Yesterday I penned an article detailing the 5-best performing ASX shares of the 2021 financial year (FY21). (You can find that here.)
To avoid the potential distortions from the high volatility often experienced with microcap stocks, I limited the scope to ASX shares trading on the All Ordinaries Index (ASX: XAO). The All Ords contains the 500 largest companies by market cap.
For reference, the All Ords gained 25% in FY21, which ran from 1 July 2020 through to 30 June 2021.
What these 2 best ASX shares have in common
Over the course of FY21, Vulcan Energy saw its share price fly 1,275% higher. That made Vulcan Energy the number 1 best performing ASX share on the All Ords.
Piedmont Lithium, the fourth best ASX share to own during the financial year gone by, soared 1,033%.
And remember, the benchmark we’re holding them up to gained ‘only’ 25% over that same time.
So, what do both of these ASX shares have in common?
The answer lies in Piedmont’s name.
Vulcan Energy is working to become a major supplier of lithium to power the booming European electric vehicle (EV) markets. Already a growth market, the European Union has just signalled its intent to ban new combustion engine vehicles by 2035, meaning EVs are likely to dominate.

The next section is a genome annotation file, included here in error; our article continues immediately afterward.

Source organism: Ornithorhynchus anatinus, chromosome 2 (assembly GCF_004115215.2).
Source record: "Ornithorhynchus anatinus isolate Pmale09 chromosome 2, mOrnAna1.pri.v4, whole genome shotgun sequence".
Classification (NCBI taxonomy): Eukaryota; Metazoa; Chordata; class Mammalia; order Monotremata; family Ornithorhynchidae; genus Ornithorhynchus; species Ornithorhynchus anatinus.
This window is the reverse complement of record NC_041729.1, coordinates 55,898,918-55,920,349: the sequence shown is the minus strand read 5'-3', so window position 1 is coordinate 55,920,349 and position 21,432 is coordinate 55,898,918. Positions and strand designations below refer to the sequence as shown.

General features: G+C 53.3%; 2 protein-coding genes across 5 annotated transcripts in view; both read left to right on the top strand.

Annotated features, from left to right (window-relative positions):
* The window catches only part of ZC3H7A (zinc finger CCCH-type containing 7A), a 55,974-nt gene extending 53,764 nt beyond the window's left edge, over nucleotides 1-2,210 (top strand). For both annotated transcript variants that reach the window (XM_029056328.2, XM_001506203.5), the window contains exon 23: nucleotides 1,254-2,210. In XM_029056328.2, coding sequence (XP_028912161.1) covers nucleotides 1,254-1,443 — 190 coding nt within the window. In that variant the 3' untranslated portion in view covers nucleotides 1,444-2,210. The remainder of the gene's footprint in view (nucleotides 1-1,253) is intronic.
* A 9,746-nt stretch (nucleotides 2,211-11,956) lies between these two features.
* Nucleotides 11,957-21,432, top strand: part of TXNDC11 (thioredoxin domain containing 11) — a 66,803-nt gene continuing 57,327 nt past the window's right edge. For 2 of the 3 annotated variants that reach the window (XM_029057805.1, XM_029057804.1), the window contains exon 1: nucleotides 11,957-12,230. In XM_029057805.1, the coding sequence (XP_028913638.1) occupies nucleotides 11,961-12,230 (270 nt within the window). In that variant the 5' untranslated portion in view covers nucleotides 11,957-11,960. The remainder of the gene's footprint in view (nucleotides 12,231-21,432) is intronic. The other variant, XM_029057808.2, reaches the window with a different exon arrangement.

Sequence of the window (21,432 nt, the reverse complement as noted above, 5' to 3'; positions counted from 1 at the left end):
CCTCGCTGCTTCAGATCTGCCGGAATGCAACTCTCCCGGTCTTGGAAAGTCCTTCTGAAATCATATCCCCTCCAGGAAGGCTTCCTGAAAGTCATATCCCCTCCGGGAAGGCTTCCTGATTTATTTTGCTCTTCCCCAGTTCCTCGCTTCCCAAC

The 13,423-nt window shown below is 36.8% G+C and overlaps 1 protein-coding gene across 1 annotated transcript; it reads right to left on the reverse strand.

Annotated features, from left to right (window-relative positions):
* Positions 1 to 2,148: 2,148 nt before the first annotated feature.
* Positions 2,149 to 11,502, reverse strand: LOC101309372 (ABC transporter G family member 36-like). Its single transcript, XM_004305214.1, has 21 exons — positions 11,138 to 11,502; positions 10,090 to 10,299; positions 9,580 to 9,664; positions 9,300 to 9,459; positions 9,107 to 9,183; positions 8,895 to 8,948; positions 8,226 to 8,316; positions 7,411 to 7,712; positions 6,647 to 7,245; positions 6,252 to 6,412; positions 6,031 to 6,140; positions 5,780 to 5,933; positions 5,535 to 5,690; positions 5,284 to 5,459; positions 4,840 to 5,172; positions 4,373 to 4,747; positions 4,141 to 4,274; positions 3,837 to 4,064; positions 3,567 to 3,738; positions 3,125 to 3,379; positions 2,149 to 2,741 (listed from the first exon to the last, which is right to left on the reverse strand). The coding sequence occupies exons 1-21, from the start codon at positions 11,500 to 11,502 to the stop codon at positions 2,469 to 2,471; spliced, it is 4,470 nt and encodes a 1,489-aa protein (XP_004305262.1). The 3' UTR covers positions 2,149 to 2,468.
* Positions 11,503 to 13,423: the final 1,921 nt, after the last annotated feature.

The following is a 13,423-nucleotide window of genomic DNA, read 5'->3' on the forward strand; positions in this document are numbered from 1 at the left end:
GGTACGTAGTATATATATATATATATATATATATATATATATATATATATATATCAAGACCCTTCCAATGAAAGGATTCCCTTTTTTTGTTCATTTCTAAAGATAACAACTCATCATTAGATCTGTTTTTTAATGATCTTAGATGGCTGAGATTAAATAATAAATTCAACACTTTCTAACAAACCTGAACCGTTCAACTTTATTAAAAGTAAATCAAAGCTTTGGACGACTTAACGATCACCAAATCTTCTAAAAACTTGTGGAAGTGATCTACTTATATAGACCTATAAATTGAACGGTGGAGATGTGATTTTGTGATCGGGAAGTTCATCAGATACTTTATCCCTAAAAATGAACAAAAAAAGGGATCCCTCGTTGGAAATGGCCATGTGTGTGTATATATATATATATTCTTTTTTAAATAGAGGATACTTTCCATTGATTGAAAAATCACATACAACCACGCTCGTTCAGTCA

Piedmont Lithium is more focused on the huge opportunities presented by the United States’ changing energy needs. Both with EVs and grid storage batteries. Piedmont’s Carolina Lithium project is forecast to become one of the biggest, lowest-cost producers of lithium hydroxide in the world.
That’s the year gone by.
But what next for ASX lithium shares?
What next for lithium shares?
With the world increasingly intent on decarbonising our energy sources, analysts are broadly bullish on the outlook for lithium prices. And higher prices will offer a healthy tailwind for ASX shares involved in exploring for and producing lithium.
For example, Credit Suisse research analyst Matthew Hope said (quoted by the Australian Financial Review):
Lithium prices have risen sharply since February and we do not believe it is temporary. The lithium supply glut has ended and the market is now tightening as the electric vehicle revolution accelerates, [meaning] supply will need to stretch to meet demand…
The mines and salt lakes currently producing, together with those under construction, and idle operations that can be restarted, are insufficient to meet demand and will see growing deficits.
James Stewart, co-portfolio manager of Ausbil’s global resources fund, is also bullish on lithium prices:
What was a concept story a few years ago, is all of a sudden real now. Over the next six to 12 months, in particular, we can’t see significant lithium volume coming online to meet the phenomenal demand for electric vehicles we’re seeing across Europe, China and the US.
This should come as welcome news to ASX shares working on recycling and digging up lithium.